What is a production studio in a bag? It is bag that contains everything you may need in order to shoot wherever and whenever you want in an efficient and effective manner. I am not promising crane or slider shots, however, for everything else, my production studio bag works quite well. I have developed and perfected my bag for a few years and the items in this bag have been directly influenced by my experience as a filmmaker.
Someone once described my style of shooting as “ninja” shooting. And no, this was not a racial comment… but the fact that when I shoot, I get in and get out stealthily and quickly. I attribute this style to necessity. 1.) Having to work alone on micro budgets. 2.) Being a 5’2” Asian female, which makes carrying bulky and heavy equipment everywhere not very convenient. This bag is great for independent solo shoots and for travelling. Let me break it down for you, just in case you are ever looking to build something similar.
NOTE: Don’t be intimated by the cost and amount of equipment. I accumulated everything very slowly based off of each project. Basically, I made it a goal that on every project I go on, I collect at least one piece of equipment, whether this means something small like a SD card or something big like a lens. Anyone can do it. You just have to be patient, which I am awful at by the way… so if I can do it, you can too.
Bag (LowePro 350): $150
I really like this bag because I can carry about 4-5 lenses, camera, plus sound equipment comfortably. In addition it fits my giant 17′ Macbook Pro, which I bring along to dump footage or playback stuff. On the Lowepro website the bag goes for $160, but I’ve seen it on ebay for $80-125.
I use a Canon T2i and I absolutely love this camera. It is the best bang for the buck. Though not full CMOS like the Canon 5D, which allows for better low light shooting (easily compensated with a lens that has 2.8 or smaller f-stop) the footage is pretty much the same as the Canon 7D, which costs double. You can easily get a Canon T2i with a kit lens for $800-900, best deal ever. The newer version, Canon T3i, is just as bad ass. The cool thing is it has a screen in the back that can flip around, a feature I would totally pay extra for.
This changes for different people based off of preference. I really like the Canon 24-70 mm 2.8 ($1300-1500). It is a very versatile lens and does well in low light. I also REALLY like the Tokina 11-16 mm 2.8. I just discovered this lens and love the wide shots it gets. Beautiful lens that costs between $650-750. One day, I would like to get the 70-200 mm 2.8 IS, but it’s a $1750 lens. For the time being, I have a 75-300 mm 4-5.6 lens that works fine in daylight. Finally, I have used my 50 mm 1.8 kit lens for a while, and will eventually upgrade it to the 1.4 ($300), as well as the 18-55mm kit lens that I would like to upgrade to a Tamron 17-50 2.8 ($325).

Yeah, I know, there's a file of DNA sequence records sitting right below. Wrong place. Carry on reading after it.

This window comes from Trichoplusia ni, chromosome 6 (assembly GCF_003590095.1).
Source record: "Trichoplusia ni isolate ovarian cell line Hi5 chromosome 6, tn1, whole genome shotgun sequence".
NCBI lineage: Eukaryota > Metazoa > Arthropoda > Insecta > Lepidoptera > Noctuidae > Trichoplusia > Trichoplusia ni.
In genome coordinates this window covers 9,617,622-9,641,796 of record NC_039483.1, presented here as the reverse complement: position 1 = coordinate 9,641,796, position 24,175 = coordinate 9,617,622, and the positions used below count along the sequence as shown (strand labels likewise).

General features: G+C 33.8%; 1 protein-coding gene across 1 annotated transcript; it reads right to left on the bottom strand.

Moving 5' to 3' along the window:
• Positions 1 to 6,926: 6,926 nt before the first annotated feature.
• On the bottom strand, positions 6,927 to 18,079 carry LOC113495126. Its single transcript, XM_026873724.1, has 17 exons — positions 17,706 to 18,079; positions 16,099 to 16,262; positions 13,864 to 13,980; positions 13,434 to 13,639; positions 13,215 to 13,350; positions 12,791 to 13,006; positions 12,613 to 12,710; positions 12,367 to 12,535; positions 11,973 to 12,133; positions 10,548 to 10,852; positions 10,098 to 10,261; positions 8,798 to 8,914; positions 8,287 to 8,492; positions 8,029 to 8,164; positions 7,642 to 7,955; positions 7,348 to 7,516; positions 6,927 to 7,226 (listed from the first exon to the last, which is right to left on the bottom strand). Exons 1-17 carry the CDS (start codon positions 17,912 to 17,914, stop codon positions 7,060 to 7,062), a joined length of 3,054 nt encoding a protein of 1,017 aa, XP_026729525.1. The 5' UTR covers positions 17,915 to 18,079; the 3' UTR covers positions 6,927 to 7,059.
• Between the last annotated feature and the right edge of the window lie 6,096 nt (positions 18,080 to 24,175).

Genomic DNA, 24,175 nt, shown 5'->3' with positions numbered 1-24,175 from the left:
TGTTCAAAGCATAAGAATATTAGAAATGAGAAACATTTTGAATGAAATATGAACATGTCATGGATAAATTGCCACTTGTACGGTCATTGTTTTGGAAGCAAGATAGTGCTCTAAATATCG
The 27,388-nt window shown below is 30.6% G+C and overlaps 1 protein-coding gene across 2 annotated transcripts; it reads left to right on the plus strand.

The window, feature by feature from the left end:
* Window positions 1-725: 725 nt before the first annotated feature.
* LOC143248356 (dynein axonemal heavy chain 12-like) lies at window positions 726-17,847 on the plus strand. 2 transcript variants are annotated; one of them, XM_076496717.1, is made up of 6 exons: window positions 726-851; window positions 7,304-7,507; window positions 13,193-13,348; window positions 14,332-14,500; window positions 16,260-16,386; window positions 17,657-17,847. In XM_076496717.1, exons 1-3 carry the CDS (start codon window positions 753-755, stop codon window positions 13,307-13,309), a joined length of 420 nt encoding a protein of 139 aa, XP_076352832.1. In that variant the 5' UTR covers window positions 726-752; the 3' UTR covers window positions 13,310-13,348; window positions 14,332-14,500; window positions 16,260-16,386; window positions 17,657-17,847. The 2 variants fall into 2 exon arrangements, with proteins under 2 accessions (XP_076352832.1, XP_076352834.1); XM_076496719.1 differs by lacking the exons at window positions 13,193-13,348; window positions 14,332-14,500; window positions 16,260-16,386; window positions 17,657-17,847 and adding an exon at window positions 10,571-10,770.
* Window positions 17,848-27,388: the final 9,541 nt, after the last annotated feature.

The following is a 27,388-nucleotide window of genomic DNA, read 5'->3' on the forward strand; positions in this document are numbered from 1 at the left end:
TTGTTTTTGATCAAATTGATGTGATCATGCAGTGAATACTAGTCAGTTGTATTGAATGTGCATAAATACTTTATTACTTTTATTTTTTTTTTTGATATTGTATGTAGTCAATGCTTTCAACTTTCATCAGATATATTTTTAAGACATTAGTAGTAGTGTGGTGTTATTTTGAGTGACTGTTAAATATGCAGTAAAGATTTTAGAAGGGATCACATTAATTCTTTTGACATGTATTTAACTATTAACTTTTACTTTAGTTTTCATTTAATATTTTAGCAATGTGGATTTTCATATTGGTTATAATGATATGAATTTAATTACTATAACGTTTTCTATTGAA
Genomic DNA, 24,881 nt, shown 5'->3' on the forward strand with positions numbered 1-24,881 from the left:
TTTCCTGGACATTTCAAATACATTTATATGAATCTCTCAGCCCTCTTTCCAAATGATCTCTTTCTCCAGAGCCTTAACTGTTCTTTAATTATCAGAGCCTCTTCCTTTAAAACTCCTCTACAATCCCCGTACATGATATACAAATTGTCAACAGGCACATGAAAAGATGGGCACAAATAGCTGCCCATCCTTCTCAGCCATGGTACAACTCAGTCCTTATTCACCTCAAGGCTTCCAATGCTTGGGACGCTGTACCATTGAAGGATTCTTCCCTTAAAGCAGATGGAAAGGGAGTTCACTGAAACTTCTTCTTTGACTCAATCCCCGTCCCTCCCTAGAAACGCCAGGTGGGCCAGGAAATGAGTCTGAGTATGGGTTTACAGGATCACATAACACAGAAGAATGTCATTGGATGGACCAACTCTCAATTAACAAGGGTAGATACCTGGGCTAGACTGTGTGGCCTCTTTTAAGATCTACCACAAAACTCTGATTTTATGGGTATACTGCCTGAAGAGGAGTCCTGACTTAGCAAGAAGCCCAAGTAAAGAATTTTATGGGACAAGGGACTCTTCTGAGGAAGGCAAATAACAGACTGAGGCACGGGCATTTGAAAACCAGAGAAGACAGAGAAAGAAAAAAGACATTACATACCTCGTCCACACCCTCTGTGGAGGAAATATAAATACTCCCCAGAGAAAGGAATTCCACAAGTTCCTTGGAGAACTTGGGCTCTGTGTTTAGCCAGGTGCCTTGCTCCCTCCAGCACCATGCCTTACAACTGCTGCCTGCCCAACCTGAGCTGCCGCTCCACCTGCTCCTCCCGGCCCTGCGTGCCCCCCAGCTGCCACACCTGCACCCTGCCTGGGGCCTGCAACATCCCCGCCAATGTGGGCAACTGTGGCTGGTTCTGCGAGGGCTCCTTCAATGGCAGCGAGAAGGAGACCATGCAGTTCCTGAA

You should expect to spend a good 2K on lenses and probably more.
This is the part that people always don’t spend enough money on. Sound is so important. The first indicator of an amateur film is sound. Unfortunately, though the DSLRs yield great image quality, sound is definitely on the weaker side. Most people use a dual system for sound recording (record on a separate device and sync later). I am still learning and perfecting how to do sound, but these tools have really helped me out.
Zoom H4N ($250-300). This little mixer is awesome. It records sound and you can plug in two XLR inputs to hook to an external mic system. I use this in conjunction with a shotgun mic
Rode NTG-2 . This is a great shotgun mic and you can get one for about $250-300 on ebay.
Syncing can be a beyotch. As a result, I have learned to really appreciate having a Rode Videomic, which costs only $200 and plugs directly into the camera through a mini jack. The sound quality is definitely not as good as using a dual recording system, but this set up helps to save a lot of time. I would use this as backup in addition to the dual sound system with the Zoom H4n + NTG-2 shotgun.
Get at least 4 of these suckers and 2 chargers. I have 6 I believe. It sucks when you are shooting non-stop for 2-3 hours and run out of battery life.
SD Cards: $300
I have 6. This gets me through a 7 hour shoot, no problem. Don’t get anything smaller than 8 GB or it becomes a pain. I like 16 GB or larger.
Mini Hard Drive: $300
I really like the G-raids. They are much more costly, but I find that they are much sturdier and dependable. Bring a mini one on the trip so that you can constantly dump footage
Macbook Pro: $1,500
I love carrying this with me so that I can watch footage and edit wherever and whenever I want to.
- Pocket knife/Leatherman – Great for loosening tripod plates, screws, etc.
- Intervalometer (for time lapse shots). Super cheap, costs like $20.
- Cineskates – allows for moving shots, but portable ($315)
- Tripod (must have for still shots)
Software (selected few)
- Final Cut Pro 7
- Magic Bullet
- Adobe After Effects
- Mpeg Streamclip (to convert DSLR footage to Apple Pro Res 422)
- PluralEyes (to sync sound)